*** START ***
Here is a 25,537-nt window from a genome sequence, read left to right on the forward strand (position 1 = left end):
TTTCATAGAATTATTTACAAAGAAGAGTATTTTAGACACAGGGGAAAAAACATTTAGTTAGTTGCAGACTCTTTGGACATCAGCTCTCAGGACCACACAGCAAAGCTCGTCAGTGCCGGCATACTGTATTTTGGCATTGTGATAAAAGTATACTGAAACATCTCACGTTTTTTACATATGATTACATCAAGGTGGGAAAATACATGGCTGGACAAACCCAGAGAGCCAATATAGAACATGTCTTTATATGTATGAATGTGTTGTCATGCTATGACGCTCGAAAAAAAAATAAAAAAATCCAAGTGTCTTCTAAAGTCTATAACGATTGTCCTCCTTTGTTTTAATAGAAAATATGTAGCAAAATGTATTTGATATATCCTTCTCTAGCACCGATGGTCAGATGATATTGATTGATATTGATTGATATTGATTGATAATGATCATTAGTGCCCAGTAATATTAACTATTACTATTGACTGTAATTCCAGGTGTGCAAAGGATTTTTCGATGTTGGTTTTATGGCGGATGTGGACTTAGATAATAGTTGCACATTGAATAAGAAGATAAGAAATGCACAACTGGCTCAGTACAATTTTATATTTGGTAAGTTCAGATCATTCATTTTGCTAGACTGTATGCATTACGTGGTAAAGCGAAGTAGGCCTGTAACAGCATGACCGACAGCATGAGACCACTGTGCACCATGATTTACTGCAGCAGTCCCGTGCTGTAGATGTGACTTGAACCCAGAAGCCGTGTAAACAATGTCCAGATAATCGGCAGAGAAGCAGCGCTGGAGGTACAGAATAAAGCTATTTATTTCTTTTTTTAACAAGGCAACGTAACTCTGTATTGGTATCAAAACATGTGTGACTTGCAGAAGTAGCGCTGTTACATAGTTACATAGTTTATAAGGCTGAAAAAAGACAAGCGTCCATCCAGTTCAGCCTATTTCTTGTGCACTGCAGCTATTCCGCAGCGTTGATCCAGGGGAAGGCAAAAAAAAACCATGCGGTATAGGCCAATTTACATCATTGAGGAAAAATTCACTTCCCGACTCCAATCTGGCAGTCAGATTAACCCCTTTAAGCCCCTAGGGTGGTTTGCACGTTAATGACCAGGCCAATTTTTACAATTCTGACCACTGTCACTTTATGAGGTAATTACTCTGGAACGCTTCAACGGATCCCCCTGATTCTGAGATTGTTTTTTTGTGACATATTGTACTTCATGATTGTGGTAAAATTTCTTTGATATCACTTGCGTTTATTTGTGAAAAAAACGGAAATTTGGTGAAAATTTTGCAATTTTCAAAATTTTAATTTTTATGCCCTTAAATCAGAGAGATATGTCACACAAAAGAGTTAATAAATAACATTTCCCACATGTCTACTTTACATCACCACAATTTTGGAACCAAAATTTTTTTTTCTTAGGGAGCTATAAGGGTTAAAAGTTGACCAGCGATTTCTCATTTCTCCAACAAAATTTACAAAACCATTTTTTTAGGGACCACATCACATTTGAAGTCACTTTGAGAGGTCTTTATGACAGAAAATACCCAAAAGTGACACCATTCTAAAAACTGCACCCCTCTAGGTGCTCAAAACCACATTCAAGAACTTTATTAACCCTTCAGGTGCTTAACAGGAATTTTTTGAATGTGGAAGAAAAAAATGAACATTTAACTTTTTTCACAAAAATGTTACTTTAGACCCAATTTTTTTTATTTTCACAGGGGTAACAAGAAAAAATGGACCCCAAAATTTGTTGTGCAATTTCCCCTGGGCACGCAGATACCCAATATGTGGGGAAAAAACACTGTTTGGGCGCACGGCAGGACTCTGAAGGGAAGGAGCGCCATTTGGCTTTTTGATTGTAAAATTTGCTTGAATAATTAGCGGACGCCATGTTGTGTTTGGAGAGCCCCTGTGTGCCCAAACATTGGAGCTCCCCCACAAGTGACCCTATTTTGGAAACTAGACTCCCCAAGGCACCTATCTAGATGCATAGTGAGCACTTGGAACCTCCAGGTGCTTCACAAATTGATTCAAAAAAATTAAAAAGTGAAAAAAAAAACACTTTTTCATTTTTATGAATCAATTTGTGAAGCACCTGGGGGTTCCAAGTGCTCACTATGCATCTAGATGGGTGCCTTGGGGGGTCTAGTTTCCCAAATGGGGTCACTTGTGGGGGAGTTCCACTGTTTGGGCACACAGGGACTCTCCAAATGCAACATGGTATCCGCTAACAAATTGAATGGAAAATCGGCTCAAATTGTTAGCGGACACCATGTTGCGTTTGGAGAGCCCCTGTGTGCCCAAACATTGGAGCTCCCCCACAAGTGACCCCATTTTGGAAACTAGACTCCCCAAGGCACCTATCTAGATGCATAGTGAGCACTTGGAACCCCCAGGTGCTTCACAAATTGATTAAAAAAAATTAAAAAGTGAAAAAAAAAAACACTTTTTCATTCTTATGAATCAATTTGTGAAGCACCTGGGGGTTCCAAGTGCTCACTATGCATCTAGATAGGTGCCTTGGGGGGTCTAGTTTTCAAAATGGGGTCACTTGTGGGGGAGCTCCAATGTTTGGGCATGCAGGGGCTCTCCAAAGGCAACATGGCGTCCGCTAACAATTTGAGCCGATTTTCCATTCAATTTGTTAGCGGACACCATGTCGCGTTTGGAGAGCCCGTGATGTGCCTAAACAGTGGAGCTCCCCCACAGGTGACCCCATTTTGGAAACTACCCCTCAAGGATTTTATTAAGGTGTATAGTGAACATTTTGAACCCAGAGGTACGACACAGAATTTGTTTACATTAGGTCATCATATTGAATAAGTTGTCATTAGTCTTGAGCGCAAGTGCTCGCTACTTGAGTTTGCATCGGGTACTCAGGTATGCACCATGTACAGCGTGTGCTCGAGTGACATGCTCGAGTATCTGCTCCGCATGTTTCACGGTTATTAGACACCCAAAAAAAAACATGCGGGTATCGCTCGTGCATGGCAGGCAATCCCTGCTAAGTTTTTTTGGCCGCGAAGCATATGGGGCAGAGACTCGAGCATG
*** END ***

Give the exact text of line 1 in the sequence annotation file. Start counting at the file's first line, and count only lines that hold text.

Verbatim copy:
Here is a 25,537-nt window from a genome sequence, read left to right on the forward strand (position 1 = left end):